The second group, on the other hand, sees failure as a chance to learn and improve, even if there is eventually a limit to that. When you see your abilities as something that can be developed, you are predisposed to be always happy and successful, because you can never be defeated – any defeat brings some new inspiration. It sounds awfully textbook, but it is something I want my children to understand.
"However, we think that e-books are still in their infancy and their current design is really unfortunate – it’s just a paper book in a different format."
What about the people who cannot put anything from the books they read into use?
I think that your mindset determines whether you can work on your personal development. There is a term in Japanese, tsundoku, which means buying a lot of books without reading them. It’s like when you buy a gym membership and then don’t actually go there. Psychologists are examining this phenomenon and they think that what happens is that after each such half-step, you already begin to feel like you are working on yourself, even though it’s nonsense – it is enough to satisfy you. However, I still think that these people have more hope than those who just do nothing. At least they believe that education can improve their lives.
You speak like a psychologist, even though you studied IT. How did that happen?
My dad is a mechanical engineer and my mum is an artist, so that’s probably at the bottom of it. As a kid, I created my own magazine and liked computers just like every little boy back then did. When I saw a really good computer for the first time just before the revolution in 1989, I was simply astonished. There was always some piece of electronics that I admired and, in my mind, even art was about technology. This dichotomy has always been present in my life. I also loved writing, both poems and prose. When I was in the second year of my IT studies, a friend of mine asked whether I would like to write articles about computers, and she hit the nail on the head.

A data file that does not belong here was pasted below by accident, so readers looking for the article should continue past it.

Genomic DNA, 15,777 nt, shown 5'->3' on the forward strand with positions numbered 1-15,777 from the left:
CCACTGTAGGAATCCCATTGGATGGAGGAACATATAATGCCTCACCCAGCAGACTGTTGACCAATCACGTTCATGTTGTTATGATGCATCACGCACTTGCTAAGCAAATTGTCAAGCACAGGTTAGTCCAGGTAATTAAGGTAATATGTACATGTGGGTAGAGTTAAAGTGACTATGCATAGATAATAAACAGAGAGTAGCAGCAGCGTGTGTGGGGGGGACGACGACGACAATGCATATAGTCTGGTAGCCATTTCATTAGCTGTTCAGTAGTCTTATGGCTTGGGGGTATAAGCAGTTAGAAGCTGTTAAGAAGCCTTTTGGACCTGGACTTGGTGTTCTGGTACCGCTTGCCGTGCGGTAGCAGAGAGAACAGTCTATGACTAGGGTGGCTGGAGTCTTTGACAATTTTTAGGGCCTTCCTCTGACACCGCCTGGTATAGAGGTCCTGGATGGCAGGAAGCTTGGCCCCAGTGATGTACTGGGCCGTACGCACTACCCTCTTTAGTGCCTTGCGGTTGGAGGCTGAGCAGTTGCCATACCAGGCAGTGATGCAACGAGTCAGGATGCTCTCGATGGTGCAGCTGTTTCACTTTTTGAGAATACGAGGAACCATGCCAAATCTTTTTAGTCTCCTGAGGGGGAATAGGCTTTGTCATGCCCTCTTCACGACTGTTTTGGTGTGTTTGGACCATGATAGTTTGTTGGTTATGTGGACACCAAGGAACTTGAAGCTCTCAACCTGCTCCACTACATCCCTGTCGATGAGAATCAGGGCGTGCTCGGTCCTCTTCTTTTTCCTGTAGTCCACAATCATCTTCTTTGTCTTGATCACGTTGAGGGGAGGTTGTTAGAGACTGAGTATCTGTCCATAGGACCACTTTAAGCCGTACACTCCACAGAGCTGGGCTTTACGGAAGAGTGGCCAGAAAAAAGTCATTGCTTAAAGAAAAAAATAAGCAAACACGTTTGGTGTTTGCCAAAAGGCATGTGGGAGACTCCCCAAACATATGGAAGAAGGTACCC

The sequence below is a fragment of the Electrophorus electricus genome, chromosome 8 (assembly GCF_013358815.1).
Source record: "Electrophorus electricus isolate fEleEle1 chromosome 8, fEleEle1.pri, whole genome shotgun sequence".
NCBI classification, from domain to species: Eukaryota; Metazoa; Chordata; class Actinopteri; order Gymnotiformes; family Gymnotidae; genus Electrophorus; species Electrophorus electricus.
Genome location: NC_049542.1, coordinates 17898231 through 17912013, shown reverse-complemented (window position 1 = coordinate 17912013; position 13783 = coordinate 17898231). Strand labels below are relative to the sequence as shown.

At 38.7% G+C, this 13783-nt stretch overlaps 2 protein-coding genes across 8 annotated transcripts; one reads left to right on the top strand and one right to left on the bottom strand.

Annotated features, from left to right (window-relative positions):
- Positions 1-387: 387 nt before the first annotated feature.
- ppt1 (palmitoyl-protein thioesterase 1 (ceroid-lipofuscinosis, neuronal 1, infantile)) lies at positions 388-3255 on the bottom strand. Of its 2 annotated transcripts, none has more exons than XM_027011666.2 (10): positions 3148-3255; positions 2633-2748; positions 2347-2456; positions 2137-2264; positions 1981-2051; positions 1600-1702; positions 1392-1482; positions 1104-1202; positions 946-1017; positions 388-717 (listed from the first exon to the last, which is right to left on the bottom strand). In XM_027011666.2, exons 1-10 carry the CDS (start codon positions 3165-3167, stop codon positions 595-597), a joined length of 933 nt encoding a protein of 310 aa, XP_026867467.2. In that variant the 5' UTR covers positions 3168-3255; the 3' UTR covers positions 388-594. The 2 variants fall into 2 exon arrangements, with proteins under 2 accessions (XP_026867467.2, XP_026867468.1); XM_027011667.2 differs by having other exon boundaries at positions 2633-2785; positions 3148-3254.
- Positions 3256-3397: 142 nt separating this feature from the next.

Jan Melvil Publishing was one of the first to start offering e-books. What was that like at the beginning?
We were definitely no visionaries (laughing). We started publishing new books as e-books in 2011. The other publishing houses were afraid to do that, most of them only offered e-versions of older books, where they didn’t have much to lose. The idea was that if a book like that started spreading through pirate copies, they wouldn’t lose as much as if it was a new book. On the other hand, these books obviously didn’t sell very well. We had the courage to start publishing new books in both electronic and paper versions.
Now we are making the same move with audiobooks. We thought we would use the flexibility we have as a small company. We made a lot of mistakes in the beginning but within a year, our e-books started generating a small but steady income and we liked that. One of the issues with the normal book distribution process is that everything happens very slowly, which results in an unstable cash flow.
Things are easier with e-books. However, we think that e-books are still in their infancy and their current design is really unfortunate – it’s just a paper book in a different format. For us, e-books generate about 15% of our revenue, while for others it’s mostly between three and five per cent. This is because we try to view e-books as a service rather than a file and keep working on them. Right now, we are working on a system that would allow us to publish them ourselves. Otherwise, the market is quite stagnant.
That’s exactly right. What stands in the way of improvements and when are things going to change?
I think that e-book 2.0 or 3.0 will be something like Facebook. You can think of it as a book club where you discuss books with other people – this is going to be similar, just online. However, I have no idea when we can expect something like that. The technology is already there, but there are still issues with text sharing and other legal matters to resolve.